Allowances Review in Scotland Must Include Continuing Care

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The Fostering Network is today writing to Nicola Sturgeon, First Minister of Scotland, to express our deep concern over the Scottish Government’s decision to omit continuing care allowances from their review of fostering, kinship care and adoption allowances.

It has taken many years of campaigning by The Fostering Network and our members to get to the point where allowances are being reviewed with the intention of introducing a minimum fostering allowance - the Scottish Government first made a promise to look into foster care allowances as long ago as 2006. 

However, the fact that continuing care allowances are being excluded from the process means the review is in danger of letting a generation of young people down. 

From 2015, young people have been eligible to remain with their foster carer until the age of 21, ensuring a smooth and supported transition to adulthood and resulting in improved long term outcomes for care-experienced young people. One of the biggest obstacles to foster carers being able to offer a continuing care placement is the loss of income from fostering, especially if this is their main source of income.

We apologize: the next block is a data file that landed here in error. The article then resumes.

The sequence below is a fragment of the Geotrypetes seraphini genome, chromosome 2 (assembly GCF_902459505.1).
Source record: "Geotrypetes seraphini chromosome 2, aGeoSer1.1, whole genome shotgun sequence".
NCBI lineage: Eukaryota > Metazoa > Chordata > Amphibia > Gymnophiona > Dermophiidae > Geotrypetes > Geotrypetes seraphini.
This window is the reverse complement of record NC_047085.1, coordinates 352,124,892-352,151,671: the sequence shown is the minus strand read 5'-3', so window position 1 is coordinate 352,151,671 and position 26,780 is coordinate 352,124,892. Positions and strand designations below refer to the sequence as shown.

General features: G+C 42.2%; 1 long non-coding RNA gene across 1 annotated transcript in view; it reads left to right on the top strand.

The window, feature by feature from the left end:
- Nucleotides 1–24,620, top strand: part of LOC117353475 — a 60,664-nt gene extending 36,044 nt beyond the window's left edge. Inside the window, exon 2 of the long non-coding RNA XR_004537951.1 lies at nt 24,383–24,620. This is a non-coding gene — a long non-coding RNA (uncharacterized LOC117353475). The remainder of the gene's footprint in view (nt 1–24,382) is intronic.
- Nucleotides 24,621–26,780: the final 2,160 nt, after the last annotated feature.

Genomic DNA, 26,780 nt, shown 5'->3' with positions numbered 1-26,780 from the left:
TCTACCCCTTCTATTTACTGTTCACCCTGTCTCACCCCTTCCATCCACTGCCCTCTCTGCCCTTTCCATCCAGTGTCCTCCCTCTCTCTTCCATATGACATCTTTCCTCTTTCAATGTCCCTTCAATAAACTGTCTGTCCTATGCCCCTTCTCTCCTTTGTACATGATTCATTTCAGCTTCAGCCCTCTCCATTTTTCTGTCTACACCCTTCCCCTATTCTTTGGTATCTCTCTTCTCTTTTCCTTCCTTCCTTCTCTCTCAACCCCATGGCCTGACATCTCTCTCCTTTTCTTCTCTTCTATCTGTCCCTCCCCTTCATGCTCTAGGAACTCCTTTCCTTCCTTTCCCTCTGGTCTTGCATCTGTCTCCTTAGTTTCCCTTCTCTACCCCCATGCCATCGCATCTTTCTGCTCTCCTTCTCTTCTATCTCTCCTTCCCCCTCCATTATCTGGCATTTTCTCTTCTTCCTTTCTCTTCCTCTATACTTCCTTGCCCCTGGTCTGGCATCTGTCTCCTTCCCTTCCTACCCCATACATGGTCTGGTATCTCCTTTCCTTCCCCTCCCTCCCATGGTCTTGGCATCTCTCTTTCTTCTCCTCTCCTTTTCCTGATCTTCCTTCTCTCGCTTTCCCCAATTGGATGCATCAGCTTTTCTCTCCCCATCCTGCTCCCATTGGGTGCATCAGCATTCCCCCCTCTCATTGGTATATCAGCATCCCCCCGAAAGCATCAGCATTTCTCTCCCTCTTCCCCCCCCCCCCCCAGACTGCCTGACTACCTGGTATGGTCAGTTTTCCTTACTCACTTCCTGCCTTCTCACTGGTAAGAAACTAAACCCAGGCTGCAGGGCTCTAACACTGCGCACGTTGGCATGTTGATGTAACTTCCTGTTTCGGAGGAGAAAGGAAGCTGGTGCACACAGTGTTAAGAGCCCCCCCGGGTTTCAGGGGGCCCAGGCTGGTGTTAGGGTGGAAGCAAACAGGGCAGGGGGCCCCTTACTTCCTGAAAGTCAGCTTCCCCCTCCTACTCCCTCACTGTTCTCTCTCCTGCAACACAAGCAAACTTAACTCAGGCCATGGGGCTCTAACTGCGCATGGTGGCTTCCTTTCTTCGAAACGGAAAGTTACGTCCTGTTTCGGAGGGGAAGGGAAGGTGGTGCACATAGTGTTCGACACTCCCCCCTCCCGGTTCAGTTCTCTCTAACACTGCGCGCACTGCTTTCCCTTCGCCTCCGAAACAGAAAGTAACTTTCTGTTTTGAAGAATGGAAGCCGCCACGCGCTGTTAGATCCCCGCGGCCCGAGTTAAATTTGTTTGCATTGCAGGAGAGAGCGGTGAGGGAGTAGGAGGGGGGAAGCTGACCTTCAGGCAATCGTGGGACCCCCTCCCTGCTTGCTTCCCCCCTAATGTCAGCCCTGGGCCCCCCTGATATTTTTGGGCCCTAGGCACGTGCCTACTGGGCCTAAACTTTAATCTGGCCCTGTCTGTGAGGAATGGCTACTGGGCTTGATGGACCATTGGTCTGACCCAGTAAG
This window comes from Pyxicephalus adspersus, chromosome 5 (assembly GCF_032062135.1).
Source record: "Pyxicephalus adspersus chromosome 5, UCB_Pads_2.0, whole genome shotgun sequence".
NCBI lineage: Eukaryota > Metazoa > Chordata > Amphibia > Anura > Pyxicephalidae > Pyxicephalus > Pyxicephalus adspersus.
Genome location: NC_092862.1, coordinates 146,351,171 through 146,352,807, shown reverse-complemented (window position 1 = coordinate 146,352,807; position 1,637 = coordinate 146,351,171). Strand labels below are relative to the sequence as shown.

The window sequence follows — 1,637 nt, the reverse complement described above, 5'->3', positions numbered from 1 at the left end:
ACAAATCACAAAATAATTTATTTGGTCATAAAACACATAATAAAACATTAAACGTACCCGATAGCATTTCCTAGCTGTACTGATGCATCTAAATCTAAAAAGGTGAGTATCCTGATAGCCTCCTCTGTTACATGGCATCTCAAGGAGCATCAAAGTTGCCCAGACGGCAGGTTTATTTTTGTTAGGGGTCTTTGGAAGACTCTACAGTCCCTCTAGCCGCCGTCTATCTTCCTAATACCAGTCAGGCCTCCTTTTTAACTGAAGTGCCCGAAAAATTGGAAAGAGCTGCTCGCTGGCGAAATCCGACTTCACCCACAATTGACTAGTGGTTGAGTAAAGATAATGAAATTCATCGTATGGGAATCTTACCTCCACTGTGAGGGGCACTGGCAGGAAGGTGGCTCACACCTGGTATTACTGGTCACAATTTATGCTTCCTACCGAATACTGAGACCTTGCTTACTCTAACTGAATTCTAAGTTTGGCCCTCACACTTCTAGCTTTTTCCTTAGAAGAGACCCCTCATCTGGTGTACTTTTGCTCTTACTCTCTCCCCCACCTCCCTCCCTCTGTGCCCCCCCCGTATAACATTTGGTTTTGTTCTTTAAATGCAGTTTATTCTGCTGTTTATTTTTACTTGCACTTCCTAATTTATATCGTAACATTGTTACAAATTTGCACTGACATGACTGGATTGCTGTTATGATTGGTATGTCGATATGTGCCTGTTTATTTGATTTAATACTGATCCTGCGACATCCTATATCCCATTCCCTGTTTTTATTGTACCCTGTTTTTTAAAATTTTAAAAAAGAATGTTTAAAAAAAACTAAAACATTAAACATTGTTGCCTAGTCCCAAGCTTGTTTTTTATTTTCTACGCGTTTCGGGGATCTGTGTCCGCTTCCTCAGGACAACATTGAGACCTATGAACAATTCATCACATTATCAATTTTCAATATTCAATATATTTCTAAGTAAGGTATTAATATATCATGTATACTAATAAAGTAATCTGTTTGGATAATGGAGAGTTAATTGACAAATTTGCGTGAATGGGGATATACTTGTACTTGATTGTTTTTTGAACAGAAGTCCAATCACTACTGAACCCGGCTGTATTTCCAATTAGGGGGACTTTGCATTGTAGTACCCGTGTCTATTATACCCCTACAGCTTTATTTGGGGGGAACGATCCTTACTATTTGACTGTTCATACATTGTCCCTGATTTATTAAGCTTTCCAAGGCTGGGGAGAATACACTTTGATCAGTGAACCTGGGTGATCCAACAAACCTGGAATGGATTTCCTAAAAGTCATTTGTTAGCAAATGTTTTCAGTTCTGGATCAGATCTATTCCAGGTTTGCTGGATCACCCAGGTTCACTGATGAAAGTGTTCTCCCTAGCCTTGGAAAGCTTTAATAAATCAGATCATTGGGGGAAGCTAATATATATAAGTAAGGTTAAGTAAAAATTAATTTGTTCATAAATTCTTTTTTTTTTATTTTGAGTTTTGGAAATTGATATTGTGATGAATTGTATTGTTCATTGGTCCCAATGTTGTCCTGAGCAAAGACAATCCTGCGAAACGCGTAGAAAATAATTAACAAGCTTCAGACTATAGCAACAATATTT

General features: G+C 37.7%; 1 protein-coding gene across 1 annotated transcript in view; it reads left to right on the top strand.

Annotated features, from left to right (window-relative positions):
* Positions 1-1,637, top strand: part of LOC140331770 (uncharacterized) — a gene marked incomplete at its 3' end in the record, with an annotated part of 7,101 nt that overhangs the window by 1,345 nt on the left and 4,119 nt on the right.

Currently continuing care allowances vary greatly by local authority and many fostering services reduce the allowance given to foster carers once the young person reaches the age of 18 (or, in some cases, 16). 

Sara Lurie, director of The Fostering Network in Scotland said: ‘It is essential that a minimum fostering allowance is introduced in Scotland – we are the only nation in the UK not to have such an allowance. The current allowances review is an important step along the way, but any excitement of being so close to getting something we’ve campaigned for for so long is marred by the fact that the review is failing to address the allowances for the large numbers of young people in continuing care placements. 

‘If continuing care minimum allowances for foster carers are to be achieved across Scotland they need to be put urgently into the remit of the Government’s allowances review. This will help to ensure greater stability and better outcomes for our young people.

‘We would also encourage all foster carers to take the opportunity to respond to the consultation to ensure they get a national minimum allowance which reflects the true costs of fostering.’